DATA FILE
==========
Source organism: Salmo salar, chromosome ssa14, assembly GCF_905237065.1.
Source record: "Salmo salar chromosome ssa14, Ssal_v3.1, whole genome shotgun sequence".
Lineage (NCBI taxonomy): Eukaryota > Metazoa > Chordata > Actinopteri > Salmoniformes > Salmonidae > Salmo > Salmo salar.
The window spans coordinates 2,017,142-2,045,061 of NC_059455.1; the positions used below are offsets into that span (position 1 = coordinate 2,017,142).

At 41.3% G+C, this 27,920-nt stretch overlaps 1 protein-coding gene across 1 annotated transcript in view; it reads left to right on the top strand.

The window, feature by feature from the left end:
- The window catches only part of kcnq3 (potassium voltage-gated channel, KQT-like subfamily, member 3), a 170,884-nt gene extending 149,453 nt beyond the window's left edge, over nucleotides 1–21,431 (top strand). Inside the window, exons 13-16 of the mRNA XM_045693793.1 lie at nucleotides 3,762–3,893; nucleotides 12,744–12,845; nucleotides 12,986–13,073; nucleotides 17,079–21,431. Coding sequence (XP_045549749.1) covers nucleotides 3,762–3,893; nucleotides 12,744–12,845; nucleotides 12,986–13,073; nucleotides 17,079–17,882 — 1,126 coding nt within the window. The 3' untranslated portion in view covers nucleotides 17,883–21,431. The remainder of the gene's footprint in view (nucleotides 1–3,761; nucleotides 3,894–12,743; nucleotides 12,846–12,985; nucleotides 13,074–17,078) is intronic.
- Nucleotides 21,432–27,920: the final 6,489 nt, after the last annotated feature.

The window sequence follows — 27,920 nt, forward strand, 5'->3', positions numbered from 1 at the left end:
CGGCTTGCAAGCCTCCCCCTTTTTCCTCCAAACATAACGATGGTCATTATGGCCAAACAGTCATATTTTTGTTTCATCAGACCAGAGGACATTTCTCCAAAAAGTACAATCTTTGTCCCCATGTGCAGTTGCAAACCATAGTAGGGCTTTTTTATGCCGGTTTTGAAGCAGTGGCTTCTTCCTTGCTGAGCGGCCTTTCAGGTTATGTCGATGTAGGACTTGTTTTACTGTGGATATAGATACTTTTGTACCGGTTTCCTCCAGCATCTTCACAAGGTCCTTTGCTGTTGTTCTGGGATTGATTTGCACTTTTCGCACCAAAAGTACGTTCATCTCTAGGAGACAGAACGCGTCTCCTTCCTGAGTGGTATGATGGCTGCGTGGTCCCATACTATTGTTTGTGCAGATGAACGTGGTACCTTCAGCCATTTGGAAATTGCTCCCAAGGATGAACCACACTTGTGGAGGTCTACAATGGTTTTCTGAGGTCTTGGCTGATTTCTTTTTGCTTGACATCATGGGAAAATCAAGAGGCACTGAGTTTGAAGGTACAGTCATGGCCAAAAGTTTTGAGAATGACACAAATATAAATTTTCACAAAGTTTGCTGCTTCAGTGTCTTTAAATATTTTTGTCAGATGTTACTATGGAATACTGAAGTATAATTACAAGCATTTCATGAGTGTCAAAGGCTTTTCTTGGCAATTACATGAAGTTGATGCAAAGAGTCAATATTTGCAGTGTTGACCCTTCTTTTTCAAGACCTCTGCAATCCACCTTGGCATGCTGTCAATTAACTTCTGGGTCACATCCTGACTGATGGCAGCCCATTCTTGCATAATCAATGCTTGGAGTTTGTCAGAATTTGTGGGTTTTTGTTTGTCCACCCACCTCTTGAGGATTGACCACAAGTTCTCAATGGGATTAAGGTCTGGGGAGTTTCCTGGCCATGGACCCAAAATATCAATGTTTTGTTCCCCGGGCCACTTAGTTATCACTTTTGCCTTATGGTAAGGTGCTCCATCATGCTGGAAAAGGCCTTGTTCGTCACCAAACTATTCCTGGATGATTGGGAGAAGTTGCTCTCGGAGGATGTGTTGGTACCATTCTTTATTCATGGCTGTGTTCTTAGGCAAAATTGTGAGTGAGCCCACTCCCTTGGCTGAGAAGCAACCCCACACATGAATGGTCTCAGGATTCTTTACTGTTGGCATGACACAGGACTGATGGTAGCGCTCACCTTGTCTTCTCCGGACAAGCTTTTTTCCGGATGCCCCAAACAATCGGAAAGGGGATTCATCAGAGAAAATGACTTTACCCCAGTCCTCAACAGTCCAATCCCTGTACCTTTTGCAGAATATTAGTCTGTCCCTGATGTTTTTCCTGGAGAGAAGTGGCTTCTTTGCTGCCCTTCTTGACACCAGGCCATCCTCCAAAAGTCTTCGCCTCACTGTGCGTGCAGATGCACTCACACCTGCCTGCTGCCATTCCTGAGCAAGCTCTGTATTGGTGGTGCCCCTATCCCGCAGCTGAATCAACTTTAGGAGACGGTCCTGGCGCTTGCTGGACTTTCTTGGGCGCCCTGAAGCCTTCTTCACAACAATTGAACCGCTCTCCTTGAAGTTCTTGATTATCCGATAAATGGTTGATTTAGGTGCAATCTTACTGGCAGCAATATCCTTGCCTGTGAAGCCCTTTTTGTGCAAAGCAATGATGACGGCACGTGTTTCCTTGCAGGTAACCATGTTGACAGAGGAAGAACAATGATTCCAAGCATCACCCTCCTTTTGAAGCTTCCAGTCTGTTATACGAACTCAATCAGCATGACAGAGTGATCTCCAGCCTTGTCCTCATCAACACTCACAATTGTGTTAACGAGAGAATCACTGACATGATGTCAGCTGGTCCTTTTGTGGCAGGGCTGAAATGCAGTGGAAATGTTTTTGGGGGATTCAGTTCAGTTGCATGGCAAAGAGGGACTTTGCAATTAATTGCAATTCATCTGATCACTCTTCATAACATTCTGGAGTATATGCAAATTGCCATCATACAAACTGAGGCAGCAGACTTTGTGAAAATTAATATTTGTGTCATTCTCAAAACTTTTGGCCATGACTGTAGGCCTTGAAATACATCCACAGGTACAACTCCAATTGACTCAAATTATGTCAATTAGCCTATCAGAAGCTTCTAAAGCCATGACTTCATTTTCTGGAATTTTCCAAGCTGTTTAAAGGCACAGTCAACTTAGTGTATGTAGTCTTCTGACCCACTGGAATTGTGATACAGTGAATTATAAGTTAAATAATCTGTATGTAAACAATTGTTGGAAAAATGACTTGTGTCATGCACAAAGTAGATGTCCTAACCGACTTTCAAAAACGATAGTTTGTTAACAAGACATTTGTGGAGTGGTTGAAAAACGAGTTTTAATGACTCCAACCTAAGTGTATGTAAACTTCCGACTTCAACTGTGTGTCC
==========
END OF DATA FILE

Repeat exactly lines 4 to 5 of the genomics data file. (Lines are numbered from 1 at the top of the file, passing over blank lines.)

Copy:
The window spans coordinates 2,017,142-2,045,061 of NC_059455.1; the positions used below are offsets into that span (position 1 = coordinate 2,017,142).

At 41.3% G+C, this 27,920-nt stretch overlaps 1 protein-coding gene across 1 annotated transcript in view; it reads left to right on the top strand.